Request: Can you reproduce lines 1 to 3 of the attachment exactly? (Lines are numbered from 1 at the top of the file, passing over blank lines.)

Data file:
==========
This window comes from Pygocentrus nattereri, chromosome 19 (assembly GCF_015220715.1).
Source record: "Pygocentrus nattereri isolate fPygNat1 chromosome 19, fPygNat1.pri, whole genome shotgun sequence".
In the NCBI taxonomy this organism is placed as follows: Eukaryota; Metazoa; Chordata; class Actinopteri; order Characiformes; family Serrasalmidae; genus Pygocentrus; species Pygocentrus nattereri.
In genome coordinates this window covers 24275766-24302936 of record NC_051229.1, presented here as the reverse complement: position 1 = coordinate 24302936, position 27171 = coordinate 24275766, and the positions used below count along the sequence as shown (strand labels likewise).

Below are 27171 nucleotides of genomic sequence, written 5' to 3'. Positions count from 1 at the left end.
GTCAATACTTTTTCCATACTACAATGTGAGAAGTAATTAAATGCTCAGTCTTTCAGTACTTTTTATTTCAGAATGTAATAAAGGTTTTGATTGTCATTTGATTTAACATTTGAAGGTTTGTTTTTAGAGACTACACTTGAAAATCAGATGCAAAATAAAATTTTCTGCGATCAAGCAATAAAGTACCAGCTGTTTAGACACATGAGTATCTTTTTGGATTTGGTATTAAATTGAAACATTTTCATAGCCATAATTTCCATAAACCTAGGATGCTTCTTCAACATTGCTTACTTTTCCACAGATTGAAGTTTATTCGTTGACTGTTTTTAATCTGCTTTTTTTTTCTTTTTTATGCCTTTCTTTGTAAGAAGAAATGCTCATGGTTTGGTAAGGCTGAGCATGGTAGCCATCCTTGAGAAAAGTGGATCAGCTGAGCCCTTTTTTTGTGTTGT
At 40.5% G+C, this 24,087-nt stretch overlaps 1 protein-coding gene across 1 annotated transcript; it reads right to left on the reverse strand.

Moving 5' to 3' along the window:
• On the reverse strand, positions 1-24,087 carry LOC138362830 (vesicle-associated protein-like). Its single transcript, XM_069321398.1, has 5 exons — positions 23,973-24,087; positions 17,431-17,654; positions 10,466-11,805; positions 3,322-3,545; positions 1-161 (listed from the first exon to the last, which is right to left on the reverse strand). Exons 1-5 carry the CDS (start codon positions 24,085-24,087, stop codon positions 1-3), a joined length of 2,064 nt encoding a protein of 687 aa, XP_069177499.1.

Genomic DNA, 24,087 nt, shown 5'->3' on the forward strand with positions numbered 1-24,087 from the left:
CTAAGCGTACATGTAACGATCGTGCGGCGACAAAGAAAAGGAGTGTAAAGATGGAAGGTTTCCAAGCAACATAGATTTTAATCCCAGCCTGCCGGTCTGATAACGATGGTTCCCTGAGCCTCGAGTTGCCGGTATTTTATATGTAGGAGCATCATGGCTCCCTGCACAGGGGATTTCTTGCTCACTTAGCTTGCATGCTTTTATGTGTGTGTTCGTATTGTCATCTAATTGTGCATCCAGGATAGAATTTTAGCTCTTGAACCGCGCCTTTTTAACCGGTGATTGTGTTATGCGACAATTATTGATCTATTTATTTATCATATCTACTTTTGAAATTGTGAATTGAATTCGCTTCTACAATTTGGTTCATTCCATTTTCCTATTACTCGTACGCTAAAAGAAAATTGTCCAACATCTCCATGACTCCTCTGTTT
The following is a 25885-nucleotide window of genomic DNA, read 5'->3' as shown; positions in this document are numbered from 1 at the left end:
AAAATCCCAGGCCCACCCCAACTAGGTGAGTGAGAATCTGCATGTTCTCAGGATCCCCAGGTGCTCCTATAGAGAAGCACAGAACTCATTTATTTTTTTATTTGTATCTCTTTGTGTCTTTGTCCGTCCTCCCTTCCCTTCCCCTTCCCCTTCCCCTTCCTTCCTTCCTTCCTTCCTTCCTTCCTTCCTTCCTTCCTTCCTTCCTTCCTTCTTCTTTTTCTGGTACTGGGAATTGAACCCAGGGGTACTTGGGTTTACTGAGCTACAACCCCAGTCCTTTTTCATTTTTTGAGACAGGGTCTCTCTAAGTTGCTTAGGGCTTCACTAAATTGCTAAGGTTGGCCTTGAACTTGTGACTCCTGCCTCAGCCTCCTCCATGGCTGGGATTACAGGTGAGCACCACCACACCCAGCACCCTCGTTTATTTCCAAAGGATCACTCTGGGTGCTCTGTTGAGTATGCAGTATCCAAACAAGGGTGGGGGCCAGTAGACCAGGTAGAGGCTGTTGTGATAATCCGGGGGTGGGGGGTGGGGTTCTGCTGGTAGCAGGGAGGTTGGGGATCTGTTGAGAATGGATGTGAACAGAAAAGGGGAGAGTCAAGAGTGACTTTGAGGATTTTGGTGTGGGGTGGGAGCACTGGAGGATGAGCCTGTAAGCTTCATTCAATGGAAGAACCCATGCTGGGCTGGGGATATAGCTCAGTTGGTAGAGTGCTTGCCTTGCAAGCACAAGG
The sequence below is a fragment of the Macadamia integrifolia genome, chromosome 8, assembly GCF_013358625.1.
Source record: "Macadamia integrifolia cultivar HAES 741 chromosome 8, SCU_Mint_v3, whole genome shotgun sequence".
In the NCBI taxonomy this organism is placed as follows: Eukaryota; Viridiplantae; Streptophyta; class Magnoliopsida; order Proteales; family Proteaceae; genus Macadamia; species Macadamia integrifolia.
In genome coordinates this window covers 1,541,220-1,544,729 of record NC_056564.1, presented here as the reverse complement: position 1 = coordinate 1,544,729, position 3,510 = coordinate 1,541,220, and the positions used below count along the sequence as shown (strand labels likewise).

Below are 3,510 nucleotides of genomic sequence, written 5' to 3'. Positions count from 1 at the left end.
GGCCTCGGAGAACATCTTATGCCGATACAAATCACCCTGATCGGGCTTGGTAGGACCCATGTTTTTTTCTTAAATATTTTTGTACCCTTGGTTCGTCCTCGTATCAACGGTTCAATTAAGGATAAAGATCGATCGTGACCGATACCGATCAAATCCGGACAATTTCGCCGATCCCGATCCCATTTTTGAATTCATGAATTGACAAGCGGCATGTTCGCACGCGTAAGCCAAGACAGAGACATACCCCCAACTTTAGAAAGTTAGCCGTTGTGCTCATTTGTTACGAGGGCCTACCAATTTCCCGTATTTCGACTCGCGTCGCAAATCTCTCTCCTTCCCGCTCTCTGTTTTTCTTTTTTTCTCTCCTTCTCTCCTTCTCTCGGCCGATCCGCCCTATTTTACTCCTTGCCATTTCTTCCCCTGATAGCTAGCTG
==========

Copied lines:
This window comes from Pygocentrus nattereri, chromosome 19 (assembly GCF_015220715.1).
Source record: "Pygocentrus nattereri isolate fPygNat1 chromosome 19, fPygNat1.pri, whole genome shotgun sequence".
In the NCBI taxonomy this organism is placed as follows: Eukaryota; Metazoa; Chordata; class Actinopteri; order Characiformes; family Serrasalmidae; genus Pygocentrus; species Pygocentrus nattereri.